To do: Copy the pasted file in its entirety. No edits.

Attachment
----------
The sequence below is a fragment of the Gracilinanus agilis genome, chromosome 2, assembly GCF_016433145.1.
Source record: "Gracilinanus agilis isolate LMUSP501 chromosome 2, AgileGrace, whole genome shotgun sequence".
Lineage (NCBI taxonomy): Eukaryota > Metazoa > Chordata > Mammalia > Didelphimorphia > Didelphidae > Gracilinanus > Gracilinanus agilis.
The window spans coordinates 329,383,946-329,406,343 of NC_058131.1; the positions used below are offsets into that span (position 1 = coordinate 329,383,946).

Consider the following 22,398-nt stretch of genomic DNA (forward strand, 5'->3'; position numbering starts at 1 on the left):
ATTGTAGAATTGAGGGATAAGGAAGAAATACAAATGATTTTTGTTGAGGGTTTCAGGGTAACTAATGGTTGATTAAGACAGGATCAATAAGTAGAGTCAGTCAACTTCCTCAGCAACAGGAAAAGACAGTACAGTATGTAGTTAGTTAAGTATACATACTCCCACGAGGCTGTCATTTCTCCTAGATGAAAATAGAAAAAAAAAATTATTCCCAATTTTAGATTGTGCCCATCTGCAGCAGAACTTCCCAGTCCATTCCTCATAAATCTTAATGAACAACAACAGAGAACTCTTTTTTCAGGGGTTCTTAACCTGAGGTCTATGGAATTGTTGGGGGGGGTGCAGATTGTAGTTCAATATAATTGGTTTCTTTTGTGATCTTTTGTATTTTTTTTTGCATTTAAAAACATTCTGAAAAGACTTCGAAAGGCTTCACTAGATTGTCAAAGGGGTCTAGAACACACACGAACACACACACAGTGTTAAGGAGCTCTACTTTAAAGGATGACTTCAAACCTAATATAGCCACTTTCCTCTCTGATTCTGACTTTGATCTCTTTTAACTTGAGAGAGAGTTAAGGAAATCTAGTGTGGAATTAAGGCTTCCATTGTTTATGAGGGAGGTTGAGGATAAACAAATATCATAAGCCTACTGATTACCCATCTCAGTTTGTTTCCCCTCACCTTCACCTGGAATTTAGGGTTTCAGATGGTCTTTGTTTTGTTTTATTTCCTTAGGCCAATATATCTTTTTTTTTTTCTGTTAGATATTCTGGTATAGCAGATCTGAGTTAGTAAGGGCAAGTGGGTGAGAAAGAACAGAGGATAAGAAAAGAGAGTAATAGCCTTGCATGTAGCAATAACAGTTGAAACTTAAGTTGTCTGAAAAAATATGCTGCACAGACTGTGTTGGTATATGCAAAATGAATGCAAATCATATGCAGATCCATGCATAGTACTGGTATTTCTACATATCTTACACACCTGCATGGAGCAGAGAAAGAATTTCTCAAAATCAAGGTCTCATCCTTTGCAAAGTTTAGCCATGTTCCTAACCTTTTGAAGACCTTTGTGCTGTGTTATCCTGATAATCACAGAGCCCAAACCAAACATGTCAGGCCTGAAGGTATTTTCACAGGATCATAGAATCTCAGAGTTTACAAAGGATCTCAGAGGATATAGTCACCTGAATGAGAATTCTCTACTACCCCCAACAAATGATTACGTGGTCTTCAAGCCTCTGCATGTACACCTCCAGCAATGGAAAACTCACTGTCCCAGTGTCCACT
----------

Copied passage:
The sequence below is a fragment of the Gracilinanus agilis genome, chromosome 2, assembly GCF_016433145.1.
Source record: "Gracilinanus agilis isolate LMUSP501 chromosome 2, AgileGrace, whole genome shotgun sequence".
Lineage (NCBI taxonomy): Eukaryota > Metazoa > Chordata > Mammalia > Didelphimorphia > Didelphidae > Gracilinanus > Gracilinanus agilis.
The window spans coordinates 329,383,946-329,406,343 of NC_058131.1; the positions used below are offsets into that span (position 1 = coordinate 329,383,946).

Consider the following 22,398-nt stretch of genomic DNA (forward strand, 5'->3'; position numbering starts at 1 on the left):
ATTGTAGAATTGAGGGATAAGGAAGAAATACAAATGATTTTTGTTGAGGGTTTCAGGGTAACTAATGGTTGATTAAGACAGGATCAATAAGTAGAGTCAGTCAACTTCCTCAGCAACAGGAAAAGACAGTACAGTATGTAGTTAGTTAAGTATACATACTCCCACGAGGCTGTCATTTCTCCTAGATGAAAATAGAAAAAAAAAATTATTCCCAATTTTAGATTGTGCCCATCTGCAGCAGAACTTCCCAGTCCATTCCTCATAAATCTTAATGAACAACAACAGAGAACTCTTTTTTCAGGGGTTCTTAACCTGAGGTCTATGGAATTGTTGGGGGGGGTGCAGATTGTAGTTCAATATAATTGGTTTCTTTTGTGATCTTTTGTATTTTTTTTTGCATTTAAAAACATTCTGAAAAGACTTCGAAAGGCTTCACTAGATTGTCAAAGGGGTCTAGAACACACACGAACACACACACAGTGTTAAGGAGCTCTACTTTAAAGGATGACTTCAAACCTAATATAGCCACTTTCCTCTCTGATTCTGACTTTGATCTCTTTTAACTTGAGAGAGAGTTAAGGAAATCTAGTGTGGAATTAAGGCTTCCATTGTTTATGAGGGAGGTTGAGGATAAACAAATATCATAAGCCTACTGATTACCCATCTCAGTTTGTTTCCCCTCACCTTCACCTGGAATTTAGGGTTTCAGATGGTCTTTGTTTTGTTTTATTTCCTTAGGCCAATATATCTTTTTTTTTTTCTGTTAGATATTCTGGTATAGCAGATCTGAGTTAGTAAGGGCAAGTGGGTGAGAAAGAACAGAGGATAAGAAAAGAGAGTAATAGCCTTGCATGTAGCAATAACAGTTGAAACTTAAGTTGTCTGAAAAAATATGCTGCACAGACTGTGTTGGTATATGCAAAATGAATGCAAATCATATGCAGATCCATGCATAGTACTGGTATTTCTACATATCTTACACACCTGCATGGAGCAGAGAAAGAATTTCTCAAAATCAAGGTCTCATCCTTTGCAAAGTTTAGCCATGTTCCTAACCTTTTGAAGACCTTTGTGCTGTGTTATCCTGATAATCACAGAGCCCAAACCAAACATGTCAGGCCTGAAGGTATTTTCACAGGATCATAGAATCTCAGAGTTTACAAAGGATCTCAGAGGATATAGTCACCTGAATGAGAATTCTCTACTACCCCCAACAAATGATTACGTGGTCTTCAAGCCTCTGCATGTACACCTCCAGCAATGGAAAACTCACTGTCCCAGTGTCCACT